# Test on monday (banked road problem)

• jrmed13
In summary, the conversation is about a problem involving a car driving on a banked, frictionless, circular track with a 31-degree angle. The goal is to find the maximum velocity that the car can drive without slipping down or sliding up the incline. The method for finding the velocity is to use centripetal acceleration, but there is confusion about whether the force of N (normal force) should be equal to mgcos(theta) or Ncos(theta) = mg. The person is seeking clarification before their upcoming test on Monday.
jrmed13
URGENT! test on monday! (banked road problem)

Okay, so I am doing a problem involving a car driving on a banked, frictionless, circular track (theta=31degrees) and i am supposed to find the maximum velocity that the car can drive. I know that to find the velocity, i have to find the centripetal acceleration by saying that (mv^2)/r = nsin(theta). Then, I have to solve for n by saying that ncos(theta)=mg. However, I am confused... why can't n=mgcos(theta)? My understanding is that two forces are equal in magnitude if the object doesn't move in either direction. The car doesn't move into the road or out of the road... or does it?? please help! I have a test on monday.

hm...

Okay, so maybe I should make my question more clear... here goes...
The problem:

The Daytona International Speedway in Daytona Beach, FL, is famous for its races(blahblahblah)... Both of its courses feature four-story 31.0degree banked curves, with maximum radius of 316m. If the car negotiates the curve too slowly, it tends to slip down the incline of the turn, whereas if it's going too fast, it may begin to slide up the incline.
(a) Find the necessary centripetal acceleration on this banked curve so that the car won't slip up or slide down the incline.
(b) Calculate the speed of the race car.

My problem with the solution:

It says in the book to set Ncos(theta) = mg. However, I was wondering, why can't N be = to mgcos(theta)?? My understanding is that two forces on an object are equal when the object does not accelerate in either direction. The car isn't moving into the road or out of the road, so why doesn't N = mgcos(theta)?? Why does it HAVE to be Ncos(theta) = mg?

I understand that centripetal force is equal to Nsin(theta). And I know that I have to solve for N. My only problem is understanding why it has to be Ncos(theta)=mg and why it can't be N=mgcos(theta).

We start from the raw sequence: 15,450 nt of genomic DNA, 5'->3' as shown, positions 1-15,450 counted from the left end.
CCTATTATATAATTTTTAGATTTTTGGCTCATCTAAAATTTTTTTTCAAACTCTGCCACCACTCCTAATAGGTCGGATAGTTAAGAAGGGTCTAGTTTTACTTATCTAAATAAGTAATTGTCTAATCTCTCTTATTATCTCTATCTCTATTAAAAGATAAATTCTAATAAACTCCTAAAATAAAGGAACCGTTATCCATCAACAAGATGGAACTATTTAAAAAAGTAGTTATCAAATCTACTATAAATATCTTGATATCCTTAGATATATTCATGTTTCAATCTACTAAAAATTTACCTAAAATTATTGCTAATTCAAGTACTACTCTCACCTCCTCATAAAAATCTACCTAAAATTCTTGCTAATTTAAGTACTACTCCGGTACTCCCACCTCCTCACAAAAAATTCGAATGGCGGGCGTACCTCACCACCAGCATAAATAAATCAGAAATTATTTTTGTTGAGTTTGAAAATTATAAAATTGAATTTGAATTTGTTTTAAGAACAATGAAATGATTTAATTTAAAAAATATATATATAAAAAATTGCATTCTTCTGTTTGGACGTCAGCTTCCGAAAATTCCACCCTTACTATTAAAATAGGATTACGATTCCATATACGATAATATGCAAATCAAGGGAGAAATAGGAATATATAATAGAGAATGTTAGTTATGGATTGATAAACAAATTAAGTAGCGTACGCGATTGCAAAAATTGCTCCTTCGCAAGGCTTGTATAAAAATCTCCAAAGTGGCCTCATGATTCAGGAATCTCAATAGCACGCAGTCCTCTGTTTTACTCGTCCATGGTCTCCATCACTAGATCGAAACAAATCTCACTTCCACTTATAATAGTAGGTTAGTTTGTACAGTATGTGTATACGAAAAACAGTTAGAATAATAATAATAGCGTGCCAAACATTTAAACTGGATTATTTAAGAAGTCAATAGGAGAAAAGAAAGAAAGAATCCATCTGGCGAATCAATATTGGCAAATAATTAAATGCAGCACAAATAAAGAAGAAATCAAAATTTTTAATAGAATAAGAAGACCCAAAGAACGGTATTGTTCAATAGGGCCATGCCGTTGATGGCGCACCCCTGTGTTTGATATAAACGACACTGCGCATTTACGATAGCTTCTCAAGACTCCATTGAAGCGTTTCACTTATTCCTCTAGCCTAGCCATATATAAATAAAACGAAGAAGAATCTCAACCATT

I have a test on Monday! Help would be much appreciated.

Hi there,

I understand your urgency in preparing for your test on Monday. Let me try to provide some clarification on your banked road problem.

Firstly, you are correct in your understanding that for an object to stay in uniform circular motion, the centripetal force (mv^2/r) must be equal to the net force in the radial direction (nsin(theta)).

Now, regarding your confusion with the normal force (n), let me explain it in more detail. The normal force is the force exerted by the surface on the object in contact with it. In this case, the car is in contact with the banked road and the normal force is perpendicular to the surface of the road.

When we draw a free body diagram for the car, we can see that there are two forces acting on it in the radial direction: the normal force (n) and the component of the car's weight (mgcos(theta)). These two forces must add up to the net force in the radial direction, which is mv^2/r. Therefore, we can write the equation n + mgcos(theta) = mv^2/r.

In your equation, you have used ncos(theta) = mg, which is not correct. This would only be true if the road was not banked and the car was moving horizontally. However, in this case, the road is banked at an angle (theta), so we have to take into account the component of the weight in the radial direction, which is mgcos(theta).

I hope this explanation helps clear up your confusion. Remember to always draw a clear free body diagram and consider all the forces acting on an object in order to solve problems like this. Good luck on your test!

## 1. What is a "banked road problem"?

A banked road problem is a physics concept that involves a vehicle traveling on a curved road. The road is angled or banked at a certain angle, which affects the vehicle's speed and stability. This problem is often used to test students' understanding of circular motion and forces.

## 2. What is the purpose of a test on Monday about the banked road problem?

The purpose of the test is to assess students' understanding of the banked road problem and their ability to apply their knowledge of physics concepts to real-world situations. It also helps teachers identify any areas where students may need further instruction or review.

## 3. How do you solve a banked road problem?

To solve a banked road problem, you must first draw a free-body diagram and identify all the forces acting on the vehicle. Then, you can use Newton's laws of motion and the principles of circular motion to set up and solve equations. Finally, you should check your answer to ensure it makes sense in the context of the problem.

## 4. What are some common mistakes students make when solving a banked road problem?

Some common mistakes include not properly drawing the free-body diagram, not considering all the forces at play, and using incorrect equations or formulas. Another mistake is not checking the answer for reasonableness or forgetting to include units in the final answer.

## 5. Are there any real-world applications of the banked road problem?

Yes, the banked road problem has many real-world applications, such as designing banked turns on racetracks, roller coasters, and high-speed highways. It also helps engineers determine the optimal angle of banking for a road to ensure safe and efficient travel for vehicles.

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